State lawmakers may not be in the mood to get back together after a contentious end to the 2012 General Assembly, but some interested parties say a special session needs to happen sooner rather than later.
Onlookers suggest the longer lawmakers are back in their home districts, the more time local officials have to press their own agenda with legislators.
At issue is a tax bill that, as drafted during the regular session, would raise the income tax on individuals making more than $100,000 annually and another bill that would shift the cost of teacher pensions to local jurisdictions. Also in the mix is a gambling expansion bill that was tied to the fate of the revenue legislation in the final days of the session.
Some counties would be happy if the state’s fiscal house stayed in its current order — with steep cuts for some counties, yes, but without the permanent shift of teacher pension costs.
If the assembly isn’t reconvened soon, lawmakers may have little interest in returning to Annapolis if all there is to do is agree on a multifaceted plan House of Delegates and Senate leaders appeared to hammer out late Monday evening. After some time at home, delegations could seek more sweeteners.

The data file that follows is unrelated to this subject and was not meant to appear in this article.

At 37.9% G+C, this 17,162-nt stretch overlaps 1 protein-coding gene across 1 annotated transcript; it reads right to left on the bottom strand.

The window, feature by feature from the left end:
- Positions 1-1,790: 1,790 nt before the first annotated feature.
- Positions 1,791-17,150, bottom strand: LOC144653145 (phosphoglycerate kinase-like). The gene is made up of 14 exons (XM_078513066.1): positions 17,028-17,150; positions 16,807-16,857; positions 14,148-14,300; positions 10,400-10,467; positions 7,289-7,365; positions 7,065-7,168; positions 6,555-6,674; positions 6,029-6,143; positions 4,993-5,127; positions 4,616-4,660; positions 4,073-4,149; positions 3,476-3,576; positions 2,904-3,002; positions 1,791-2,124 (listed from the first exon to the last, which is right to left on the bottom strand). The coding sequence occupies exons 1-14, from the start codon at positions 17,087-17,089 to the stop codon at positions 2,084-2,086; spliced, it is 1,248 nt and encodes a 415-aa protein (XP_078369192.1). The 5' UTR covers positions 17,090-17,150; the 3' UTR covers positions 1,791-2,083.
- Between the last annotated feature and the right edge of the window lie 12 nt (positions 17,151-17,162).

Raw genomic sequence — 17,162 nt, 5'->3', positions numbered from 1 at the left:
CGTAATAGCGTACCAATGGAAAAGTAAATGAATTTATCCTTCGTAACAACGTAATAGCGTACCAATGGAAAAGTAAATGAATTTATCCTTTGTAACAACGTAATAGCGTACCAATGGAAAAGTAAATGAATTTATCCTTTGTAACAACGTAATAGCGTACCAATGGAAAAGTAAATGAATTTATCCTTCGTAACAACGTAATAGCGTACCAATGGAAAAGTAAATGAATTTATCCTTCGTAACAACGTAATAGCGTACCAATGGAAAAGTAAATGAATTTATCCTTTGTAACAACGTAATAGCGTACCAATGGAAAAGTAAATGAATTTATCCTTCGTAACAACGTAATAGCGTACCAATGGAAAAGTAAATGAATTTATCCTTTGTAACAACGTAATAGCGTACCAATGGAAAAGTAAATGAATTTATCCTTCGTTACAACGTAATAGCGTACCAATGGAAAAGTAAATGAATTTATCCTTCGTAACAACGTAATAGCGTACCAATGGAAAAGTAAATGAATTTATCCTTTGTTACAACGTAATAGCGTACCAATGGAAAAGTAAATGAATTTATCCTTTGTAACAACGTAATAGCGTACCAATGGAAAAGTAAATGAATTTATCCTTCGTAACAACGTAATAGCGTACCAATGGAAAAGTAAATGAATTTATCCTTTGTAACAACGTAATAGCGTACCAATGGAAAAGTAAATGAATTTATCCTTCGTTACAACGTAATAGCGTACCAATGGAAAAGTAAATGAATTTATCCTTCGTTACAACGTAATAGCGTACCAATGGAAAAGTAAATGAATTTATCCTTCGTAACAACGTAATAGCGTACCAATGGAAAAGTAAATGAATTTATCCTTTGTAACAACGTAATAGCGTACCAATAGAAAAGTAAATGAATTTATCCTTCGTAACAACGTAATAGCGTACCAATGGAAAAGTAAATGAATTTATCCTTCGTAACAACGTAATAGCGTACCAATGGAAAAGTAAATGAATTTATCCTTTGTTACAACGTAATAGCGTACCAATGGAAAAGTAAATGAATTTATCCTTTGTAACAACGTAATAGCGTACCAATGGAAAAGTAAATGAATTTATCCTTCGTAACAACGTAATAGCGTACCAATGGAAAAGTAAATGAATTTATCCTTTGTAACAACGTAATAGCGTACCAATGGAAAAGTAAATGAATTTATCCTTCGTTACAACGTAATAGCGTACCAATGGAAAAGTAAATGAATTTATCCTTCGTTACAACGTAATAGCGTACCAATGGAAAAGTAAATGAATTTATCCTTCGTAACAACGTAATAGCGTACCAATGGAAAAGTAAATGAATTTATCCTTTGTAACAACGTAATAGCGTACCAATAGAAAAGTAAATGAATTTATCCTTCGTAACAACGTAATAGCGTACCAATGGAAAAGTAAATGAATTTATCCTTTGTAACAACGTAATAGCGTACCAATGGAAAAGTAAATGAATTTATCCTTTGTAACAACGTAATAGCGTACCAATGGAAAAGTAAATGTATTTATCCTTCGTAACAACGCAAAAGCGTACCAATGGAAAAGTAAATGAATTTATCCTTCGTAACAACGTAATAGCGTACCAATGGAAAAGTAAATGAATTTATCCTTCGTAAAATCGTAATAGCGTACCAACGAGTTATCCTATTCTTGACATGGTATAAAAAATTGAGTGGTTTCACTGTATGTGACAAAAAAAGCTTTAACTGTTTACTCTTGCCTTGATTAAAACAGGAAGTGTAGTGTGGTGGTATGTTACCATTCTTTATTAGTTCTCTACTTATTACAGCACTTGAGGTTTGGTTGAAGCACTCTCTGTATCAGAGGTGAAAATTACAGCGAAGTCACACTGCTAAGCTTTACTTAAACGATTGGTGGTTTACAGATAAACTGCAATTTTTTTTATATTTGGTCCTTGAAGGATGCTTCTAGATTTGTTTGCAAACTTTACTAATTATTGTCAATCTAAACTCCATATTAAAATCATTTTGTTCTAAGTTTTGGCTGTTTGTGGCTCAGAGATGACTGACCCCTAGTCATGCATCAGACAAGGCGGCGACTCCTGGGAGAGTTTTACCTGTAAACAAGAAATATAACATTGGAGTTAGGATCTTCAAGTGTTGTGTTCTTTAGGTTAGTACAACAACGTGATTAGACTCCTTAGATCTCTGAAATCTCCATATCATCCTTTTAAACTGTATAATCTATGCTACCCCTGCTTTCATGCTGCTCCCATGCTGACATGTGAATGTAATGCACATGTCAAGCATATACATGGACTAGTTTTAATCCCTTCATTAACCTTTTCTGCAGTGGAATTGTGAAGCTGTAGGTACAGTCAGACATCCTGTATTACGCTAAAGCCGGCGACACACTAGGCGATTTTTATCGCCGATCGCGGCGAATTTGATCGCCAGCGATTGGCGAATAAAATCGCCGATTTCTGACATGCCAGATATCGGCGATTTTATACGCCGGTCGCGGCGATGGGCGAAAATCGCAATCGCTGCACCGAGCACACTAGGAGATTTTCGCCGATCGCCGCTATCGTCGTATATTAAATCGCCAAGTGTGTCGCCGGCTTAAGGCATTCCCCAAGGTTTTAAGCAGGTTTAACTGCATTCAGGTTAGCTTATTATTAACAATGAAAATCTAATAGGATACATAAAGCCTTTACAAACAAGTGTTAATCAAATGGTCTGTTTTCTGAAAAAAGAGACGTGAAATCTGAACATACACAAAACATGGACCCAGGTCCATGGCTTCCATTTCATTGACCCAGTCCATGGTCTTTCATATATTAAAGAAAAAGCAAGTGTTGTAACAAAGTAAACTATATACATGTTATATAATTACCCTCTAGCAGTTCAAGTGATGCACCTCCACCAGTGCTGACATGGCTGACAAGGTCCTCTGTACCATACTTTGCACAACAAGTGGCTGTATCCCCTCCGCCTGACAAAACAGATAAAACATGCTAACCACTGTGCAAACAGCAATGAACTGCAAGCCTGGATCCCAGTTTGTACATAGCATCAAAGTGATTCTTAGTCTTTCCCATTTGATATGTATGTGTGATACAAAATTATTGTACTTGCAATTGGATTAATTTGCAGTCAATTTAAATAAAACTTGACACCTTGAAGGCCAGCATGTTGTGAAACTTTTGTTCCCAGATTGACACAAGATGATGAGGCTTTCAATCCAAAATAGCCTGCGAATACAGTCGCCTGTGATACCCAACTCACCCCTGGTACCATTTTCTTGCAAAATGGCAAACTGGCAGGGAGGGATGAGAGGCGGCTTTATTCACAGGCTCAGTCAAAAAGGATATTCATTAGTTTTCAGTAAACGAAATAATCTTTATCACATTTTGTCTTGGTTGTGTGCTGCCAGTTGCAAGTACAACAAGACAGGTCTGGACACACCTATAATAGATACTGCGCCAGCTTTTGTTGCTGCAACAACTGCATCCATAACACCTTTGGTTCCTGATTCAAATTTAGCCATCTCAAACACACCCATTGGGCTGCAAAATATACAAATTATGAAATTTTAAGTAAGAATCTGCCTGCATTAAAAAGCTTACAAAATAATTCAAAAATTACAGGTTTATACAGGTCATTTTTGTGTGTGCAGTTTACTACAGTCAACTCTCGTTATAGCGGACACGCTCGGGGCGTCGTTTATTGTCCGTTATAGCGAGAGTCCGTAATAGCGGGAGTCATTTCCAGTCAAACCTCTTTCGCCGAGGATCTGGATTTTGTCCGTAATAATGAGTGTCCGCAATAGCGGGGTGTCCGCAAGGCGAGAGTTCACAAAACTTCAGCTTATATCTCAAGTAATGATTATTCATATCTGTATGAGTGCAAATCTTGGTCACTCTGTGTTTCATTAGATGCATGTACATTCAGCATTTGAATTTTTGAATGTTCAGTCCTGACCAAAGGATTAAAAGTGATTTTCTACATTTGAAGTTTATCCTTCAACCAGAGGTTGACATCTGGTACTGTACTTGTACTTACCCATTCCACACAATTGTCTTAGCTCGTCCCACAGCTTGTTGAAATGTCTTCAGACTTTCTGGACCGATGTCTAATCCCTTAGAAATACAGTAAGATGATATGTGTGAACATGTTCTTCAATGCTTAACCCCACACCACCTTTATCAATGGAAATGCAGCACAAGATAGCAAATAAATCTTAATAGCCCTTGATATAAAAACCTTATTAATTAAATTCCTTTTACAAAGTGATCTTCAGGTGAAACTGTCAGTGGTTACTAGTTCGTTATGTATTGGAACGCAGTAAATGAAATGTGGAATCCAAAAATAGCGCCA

Further complicating matters, most Maryland counties have early June deadlines to adopt their own operating budgets. Only Allegany County, Caroline County and Baltimore City can wait until the end of the fiscal year to adopt their budgets.
The “doomsday” budget enacts large cuts in state appropriations to local jurisdictions. Counties and Baltimore City would have to adjust their spending based on the sudden elimination of those funds.
If they’re not already, counties will soon have to start drawing up two different budgets — one taking the “doomsday” cuts into effect and another that assumes local funding will be restored in a special session.
If Gov. Martin O’Malley and the legislature intend to act, they need to act soon, said Andrea Mansfield, legislative director for the Maryland Association of Counties.
“The sooner, the better,” she said. “The longer it goes, the uncertainty is going to remain. … Something early May would be ideal.”
O’Malley, who could call a special session with an executive order, has given no indication of when he would do so. Senate President Thomas V. Mike Miller Jr., or House Speaker Michael E. Busch could also call the session if a majority of lawmakers approve.
State leaders must try to strike a balance between a cooling off period — which Miller said was needed — and haste, at least for the sake of local jurisdictions’ fiscal decisions.